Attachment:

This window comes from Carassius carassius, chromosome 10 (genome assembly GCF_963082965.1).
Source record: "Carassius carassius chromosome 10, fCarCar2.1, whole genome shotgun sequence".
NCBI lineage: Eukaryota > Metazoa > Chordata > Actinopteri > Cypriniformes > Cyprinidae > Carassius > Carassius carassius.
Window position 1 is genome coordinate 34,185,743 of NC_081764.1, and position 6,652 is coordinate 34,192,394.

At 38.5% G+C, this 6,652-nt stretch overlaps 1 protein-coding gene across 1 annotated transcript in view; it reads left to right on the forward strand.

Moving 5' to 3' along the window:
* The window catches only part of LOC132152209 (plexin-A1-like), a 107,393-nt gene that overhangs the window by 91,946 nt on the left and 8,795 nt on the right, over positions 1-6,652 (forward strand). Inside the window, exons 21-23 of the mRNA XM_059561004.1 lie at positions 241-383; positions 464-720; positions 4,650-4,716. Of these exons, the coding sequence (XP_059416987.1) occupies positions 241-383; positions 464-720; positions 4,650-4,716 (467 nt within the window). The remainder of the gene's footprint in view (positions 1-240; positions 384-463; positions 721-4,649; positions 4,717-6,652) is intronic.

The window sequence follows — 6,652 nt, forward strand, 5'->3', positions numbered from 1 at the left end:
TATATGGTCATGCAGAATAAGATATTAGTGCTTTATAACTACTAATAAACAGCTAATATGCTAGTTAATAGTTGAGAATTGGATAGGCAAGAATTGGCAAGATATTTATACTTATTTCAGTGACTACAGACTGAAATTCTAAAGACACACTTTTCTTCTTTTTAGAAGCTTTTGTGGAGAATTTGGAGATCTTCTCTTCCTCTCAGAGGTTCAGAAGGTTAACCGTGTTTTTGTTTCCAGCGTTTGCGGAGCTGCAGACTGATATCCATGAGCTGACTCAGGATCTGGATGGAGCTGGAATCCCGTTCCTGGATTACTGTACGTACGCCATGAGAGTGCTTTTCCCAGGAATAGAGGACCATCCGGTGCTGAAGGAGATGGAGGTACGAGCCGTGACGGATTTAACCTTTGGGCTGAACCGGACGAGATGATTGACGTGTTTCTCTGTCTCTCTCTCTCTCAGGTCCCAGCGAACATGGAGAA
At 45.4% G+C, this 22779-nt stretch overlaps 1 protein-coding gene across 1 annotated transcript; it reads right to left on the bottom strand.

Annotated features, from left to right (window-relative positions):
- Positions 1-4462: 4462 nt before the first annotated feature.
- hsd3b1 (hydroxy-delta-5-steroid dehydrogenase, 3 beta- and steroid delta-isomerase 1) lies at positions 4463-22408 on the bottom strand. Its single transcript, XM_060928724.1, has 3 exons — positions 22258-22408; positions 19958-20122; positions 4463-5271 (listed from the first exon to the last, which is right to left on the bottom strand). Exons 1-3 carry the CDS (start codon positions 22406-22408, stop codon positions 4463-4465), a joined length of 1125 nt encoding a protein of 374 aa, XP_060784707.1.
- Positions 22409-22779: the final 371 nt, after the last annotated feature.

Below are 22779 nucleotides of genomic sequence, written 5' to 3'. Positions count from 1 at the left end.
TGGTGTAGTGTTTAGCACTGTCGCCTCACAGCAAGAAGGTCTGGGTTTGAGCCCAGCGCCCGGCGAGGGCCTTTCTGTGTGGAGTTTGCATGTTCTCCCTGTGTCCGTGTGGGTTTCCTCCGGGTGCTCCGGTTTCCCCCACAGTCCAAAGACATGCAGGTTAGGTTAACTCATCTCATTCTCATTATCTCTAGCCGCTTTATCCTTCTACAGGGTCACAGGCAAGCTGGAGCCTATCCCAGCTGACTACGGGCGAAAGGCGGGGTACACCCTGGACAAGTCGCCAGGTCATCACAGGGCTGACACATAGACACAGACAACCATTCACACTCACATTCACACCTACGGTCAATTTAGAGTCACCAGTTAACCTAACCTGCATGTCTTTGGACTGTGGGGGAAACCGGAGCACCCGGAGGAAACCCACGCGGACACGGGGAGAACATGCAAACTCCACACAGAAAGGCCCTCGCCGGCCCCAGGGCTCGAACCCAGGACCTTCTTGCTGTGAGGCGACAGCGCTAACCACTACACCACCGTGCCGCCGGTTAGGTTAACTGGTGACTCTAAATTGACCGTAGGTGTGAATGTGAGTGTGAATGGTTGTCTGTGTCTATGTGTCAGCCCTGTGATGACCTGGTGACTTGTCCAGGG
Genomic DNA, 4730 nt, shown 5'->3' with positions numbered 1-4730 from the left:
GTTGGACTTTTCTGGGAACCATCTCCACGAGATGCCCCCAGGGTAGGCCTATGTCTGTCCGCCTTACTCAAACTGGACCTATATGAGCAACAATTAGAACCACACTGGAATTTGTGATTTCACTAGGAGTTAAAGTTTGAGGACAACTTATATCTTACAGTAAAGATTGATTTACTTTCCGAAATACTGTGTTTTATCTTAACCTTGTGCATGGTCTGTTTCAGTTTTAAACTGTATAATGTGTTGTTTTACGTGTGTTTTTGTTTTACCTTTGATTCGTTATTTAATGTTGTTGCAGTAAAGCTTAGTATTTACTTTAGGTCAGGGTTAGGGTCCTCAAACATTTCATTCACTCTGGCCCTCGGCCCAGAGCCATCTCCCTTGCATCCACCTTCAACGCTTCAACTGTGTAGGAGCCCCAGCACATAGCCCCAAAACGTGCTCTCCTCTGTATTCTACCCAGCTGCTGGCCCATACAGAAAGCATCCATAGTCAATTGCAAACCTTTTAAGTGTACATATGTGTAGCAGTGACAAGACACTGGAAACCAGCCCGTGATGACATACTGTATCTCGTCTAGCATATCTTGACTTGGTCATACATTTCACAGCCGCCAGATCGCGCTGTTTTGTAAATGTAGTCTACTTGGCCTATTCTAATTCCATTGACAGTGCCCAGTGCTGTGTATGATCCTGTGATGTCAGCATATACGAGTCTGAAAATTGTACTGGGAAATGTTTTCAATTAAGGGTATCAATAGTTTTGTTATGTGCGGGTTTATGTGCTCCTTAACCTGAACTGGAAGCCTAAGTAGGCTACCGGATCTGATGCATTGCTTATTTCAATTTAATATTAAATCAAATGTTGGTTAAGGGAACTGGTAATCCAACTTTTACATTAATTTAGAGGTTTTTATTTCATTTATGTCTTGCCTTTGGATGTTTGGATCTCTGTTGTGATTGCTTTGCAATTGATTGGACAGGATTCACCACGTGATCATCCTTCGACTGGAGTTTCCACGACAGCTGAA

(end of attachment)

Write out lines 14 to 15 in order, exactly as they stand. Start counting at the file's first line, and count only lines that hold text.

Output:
- Positions 22409-22779: the final 371 nt, after the last annotated feature.

Below are 22779 nucleotides of genomic sequence, written 5' to 3'. Positions count from 1 at the left end.